Jordan Karcher on creating social impact through Grounds & Hounds Coffee Co.
I didn’t always think I’d become an entrepreneur and start Grounds & Hounds.
I grew up dreaming of becoming a professional baseball player. When life threw me some curveballs as a baseball player, I stepped into the beverage industry and grew my business skills. Down the road, I adopted my Dalmatian, named Molly, from an animal rescue.
Combining my business knowledge, entrepreneurial spirit, and love and desire to help more animals in need, I founded Grounds & Hounds, a business selling coffee (and gear!) fueling greater purpose and giving back.
My history as a baseball player turned entrepreneur
Growing up, the only thing I ever thought I would do is play sports. I grew up in western Pennsylvania and played sports. I was always an athlete first and everything else second. I had a shot at playing baseball professionally in college but got injured.
After the injury, I had to come up with other career path ideas. Because I had grown up around the wines and spirits industry, it seemed like a good fit and was my only other career idea. My father ran wine and spirits distributors, so I was knowledgeable about the industry from a very young age. I only knew beverages outside of sports.
My first job was at Korbel Champagne Cellars in California, and I learned a lot while I was there. My career progressed for a few years as I dove into vineyard management to the tasting room and everything in between. Eventually, I decided to pursue my MBA from Notre Dame.
I’ve always had the drive to be self-sufficient, push myself, and test myself. Whether you’re an athlete or an entrepreneur, you’re taking a chance on your abilities to create value. With this mentality, while I liked the stability and paycheck of a corporate job, the only thing I ever wanted to do was test myself. So I started thinking about entrepreneurship as a good fit for me.
Why Grounds & Hounds? I’ve always been an animal lover. I grew up wanting to be a veterinarian, but that went by the wayside. I’ve always loved dogs and grew up around dogs my whole life.
In 2012, I adopted a malnourished brown and white Dalmatian named Molly from a rescue. Adopting Molly opened my eyes to the challenges of the animal rescue world, and I decided to use my background in business to help support the cause.
I set out to create an alternative business model that would provide continuous and growing funding through an economically viable business. I wanted to give value to customers and tie together the triple-bottom-line concept: you can do great, provide great service and products, and make a positive impact on society.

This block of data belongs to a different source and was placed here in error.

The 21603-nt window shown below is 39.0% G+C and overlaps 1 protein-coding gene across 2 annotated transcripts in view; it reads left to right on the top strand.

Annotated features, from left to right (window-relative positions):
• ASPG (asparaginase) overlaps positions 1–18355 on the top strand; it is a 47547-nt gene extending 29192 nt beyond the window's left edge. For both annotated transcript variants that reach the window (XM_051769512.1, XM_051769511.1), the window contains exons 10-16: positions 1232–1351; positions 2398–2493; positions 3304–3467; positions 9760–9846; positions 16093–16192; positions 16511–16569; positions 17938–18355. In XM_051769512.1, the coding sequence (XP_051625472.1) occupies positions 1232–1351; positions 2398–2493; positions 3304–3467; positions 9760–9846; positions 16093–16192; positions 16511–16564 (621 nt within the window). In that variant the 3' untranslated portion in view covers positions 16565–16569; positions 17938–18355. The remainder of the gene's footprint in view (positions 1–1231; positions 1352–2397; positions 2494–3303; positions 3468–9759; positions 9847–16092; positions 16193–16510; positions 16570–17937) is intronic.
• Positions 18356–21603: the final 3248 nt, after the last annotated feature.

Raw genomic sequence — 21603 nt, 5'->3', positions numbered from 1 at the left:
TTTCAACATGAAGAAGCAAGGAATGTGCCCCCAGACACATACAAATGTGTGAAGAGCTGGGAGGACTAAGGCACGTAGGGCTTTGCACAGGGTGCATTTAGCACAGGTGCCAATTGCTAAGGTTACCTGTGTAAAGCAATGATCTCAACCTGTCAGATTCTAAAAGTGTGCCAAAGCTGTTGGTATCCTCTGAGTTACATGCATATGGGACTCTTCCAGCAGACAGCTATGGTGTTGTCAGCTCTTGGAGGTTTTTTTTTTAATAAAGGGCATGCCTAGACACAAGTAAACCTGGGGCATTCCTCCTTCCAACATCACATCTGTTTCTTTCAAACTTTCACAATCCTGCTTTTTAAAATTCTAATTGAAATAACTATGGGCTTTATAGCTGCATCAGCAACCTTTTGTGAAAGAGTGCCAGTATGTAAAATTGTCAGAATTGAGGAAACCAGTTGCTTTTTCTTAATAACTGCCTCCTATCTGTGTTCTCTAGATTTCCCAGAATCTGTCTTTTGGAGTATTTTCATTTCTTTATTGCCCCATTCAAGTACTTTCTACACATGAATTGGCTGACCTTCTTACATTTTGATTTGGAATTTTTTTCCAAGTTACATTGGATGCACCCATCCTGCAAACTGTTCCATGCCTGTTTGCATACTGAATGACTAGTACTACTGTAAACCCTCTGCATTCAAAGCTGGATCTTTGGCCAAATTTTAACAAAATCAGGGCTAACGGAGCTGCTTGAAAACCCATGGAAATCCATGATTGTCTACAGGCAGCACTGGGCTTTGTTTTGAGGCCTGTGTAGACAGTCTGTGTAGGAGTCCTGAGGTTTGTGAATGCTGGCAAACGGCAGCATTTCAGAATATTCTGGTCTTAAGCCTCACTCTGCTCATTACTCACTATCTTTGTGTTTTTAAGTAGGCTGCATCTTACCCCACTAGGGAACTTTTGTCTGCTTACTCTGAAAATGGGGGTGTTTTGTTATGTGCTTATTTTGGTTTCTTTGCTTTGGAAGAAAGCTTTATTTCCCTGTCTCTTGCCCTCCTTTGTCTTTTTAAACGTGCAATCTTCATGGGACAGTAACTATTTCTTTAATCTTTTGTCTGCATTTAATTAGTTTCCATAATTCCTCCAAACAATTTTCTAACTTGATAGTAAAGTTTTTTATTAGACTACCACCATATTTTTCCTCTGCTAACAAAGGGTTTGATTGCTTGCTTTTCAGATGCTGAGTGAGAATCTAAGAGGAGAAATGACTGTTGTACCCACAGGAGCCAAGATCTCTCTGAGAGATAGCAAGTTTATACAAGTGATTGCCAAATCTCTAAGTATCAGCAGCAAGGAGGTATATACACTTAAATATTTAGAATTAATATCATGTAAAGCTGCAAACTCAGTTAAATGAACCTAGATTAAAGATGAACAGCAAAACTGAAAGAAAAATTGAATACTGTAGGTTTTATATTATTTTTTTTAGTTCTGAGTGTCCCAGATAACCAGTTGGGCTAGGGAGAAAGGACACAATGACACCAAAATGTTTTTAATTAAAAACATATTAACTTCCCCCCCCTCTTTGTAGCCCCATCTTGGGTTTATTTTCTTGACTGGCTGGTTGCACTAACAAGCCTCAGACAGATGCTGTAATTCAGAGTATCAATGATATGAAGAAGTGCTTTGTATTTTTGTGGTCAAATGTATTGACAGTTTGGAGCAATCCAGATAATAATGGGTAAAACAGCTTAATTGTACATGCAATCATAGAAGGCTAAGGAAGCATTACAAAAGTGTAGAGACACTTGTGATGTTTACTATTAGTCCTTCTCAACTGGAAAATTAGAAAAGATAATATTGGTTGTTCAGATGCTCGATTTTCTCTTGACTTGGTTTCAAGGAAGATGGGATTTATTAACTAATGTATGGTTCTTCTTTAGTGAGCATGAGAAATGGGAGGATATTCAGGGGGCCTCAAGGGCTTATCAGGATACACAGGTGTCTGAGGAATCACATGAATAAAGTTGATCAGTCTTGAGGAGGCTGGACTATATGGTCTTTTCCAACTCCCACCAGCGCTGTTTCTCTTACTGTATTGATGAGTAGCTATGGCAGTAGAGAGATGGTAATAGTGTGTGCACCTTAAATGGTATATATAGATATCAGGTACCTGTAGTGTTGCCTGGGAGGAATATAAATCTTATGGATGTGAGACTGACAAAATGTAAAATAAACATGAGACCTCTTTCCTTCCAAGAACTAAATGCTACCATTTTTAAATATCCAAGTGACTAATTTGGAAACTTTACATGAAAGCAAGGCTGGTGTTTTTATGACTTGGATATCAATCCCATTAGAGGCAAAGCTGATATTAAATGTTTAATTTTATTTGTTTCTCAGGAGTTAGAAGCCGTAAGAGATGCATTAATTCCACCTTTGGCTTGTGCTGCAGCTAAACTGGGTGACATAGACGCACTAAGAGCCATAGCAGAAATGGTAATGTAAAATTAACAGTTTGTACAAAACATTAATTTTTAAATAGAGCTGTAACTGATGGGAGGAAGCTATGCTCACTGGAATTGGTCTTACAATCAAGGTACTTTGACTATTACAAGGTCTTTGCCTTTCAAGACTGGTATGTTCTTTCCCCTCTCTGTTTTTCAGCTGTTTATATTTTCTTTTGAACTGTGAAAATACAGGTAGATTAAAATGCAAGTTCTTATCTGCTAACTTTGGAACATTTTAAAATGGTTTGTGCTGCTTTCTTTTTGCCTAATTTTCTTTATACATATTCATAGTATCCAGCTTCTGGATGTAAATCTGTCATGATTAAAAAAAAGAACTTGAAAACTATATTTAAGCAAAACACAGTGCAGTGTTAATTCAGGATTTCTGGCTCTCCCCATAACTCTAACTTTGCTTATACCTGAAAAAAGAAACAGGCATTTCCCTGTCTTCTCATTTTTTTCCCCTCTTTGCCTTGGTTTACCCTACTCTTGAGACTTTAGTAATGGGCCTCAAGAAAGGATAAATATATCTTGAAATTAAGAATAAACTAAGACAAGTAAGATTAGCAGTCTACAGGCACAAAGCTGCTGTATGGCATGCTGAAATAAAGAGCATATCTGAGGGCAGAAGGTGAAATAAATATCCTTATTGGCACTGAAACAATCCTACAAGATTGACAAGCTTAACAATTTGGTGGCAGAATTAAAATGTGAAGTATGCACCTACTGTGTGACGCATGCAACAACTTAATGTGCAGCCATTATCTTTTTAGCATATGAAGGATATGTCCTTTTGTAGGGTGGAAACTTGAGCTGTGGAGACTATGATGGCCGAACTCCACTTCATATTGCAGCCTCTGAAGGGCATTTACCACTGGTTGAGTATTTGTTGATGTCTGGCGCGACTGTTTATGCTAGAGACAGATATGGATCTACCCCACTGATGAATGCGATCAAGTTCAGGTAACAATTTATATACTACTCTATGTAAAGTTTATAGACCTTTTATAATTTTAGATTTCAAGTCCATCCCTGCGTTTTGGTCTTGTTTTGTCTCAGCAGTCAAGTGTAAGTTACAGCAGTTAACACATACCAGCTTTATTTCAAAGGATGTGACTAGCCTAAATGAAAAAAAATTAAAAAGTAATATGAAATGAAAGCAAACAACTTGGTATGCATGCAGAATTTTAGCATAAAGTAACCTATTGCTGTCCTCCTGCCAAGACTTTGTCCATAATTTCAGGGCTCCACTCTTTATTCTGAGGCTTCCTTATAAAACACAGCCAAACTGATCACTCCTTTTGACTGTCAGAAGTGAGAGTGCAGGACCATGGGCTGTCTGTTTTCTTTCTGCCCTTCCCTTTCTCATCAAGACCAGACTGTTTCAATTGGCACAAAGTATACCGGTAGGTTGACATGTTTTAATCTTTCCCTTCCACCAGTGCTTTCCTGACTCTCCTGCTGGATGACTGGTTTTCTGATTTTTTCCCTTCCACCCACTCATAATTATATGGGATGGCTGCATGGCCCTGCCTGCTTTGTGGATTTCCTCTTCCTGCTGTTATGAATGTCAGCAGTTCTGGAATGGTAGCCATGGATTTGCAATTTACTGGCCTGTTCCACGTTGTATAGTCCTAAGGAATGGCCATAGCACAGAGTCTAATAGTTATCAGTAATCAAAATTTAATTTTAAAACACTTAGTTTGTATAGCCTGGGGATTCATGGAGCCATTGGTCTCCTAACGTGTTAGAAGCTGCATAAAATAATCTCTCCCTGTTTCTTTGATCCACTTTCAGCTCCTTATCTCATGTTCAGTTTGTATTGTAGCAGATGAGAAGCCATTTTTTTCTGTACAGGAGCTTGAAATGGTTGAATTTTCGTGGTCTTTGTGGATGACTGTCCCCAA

Early to the DTC world
My background in the wine and spirits industry translated to the coffee world and helped me understand the customer’s mindset and competitive set. Fortunately, we were also early in the DTC space.
When we started, I didn’t know much about running an eCommerce company, but there weren’t many digitally native coffee companies at the time. We had the opportunity to grow without an intense competitive set in the early days. We relied on trial and error, which allowed us to scale quickly through behavioral analytics and continuously improving paid media strategies.
Today, we’re more than a coffee company and are fortunate to give back to animals and support rescue initiatives and organizations offering pups second chances.
For me, the materialization of an idea and bringing it to life to provide funding back into the world of animal rescue is still the part I’m most proud of after all these years.
Growth over time
This is our eighth year in business, and since the beginning, we’ve always been a high-growth company. In the early years, we were growing at 100-200% per year. In the middle years, we slowed growth as we navigated funding and access to growth capital, so we slowed our growth to about 50% per year.
Once we started working with the institutional investor and private equity group Sterling Partners, it allowed us to start ramping up our growth again. From 2018 to now, we’ve grown on average at about 120% per year. It’s been a rocketship of growth over the last three years. We hope to keep the trajectory going for the foreseeable future.
A look back at the Grounds & Hounds product line
We started with six types of coffee, two t-shirts, and a mug. We started bare bones because my goal as a brand was to execute the mission and provide funding to rescue groups throughout the country. With this, we also wanted to engage with our community of passionate rescue-loving, passionate people who believed in what we did, an opportunity to buy with us.
With our initial coffees, I wanted to create at least one option for everybody. We offered a light, medium, and dark roast blend, along with two single-origin coffees and a decaf. At the core of these options was the coffee concept and creating products our customers would love. Most people are already drinking coffee elsewhere, so I strived to give a reason for customers to come to support our mission while having the best type of coffee that they loved.
We’ve expanded into designs, apparel, lifestyle items, and gear and hundreds of additional SKUs. The expansion was influenced more by my favorite fashion brands and how they create their overarching brand. I want you to come to our website and find stuff that fits what you live for. The dog is what connects all of us in the Grounds & Hounds family, but you still have other things you are passionate about, and our products are created with that in mind.
The brand has always been developed for people who love to spend time with their pups while enjoying things they love. We want to encourage you to spend more time doing whatever it is that you love with your pup through our products.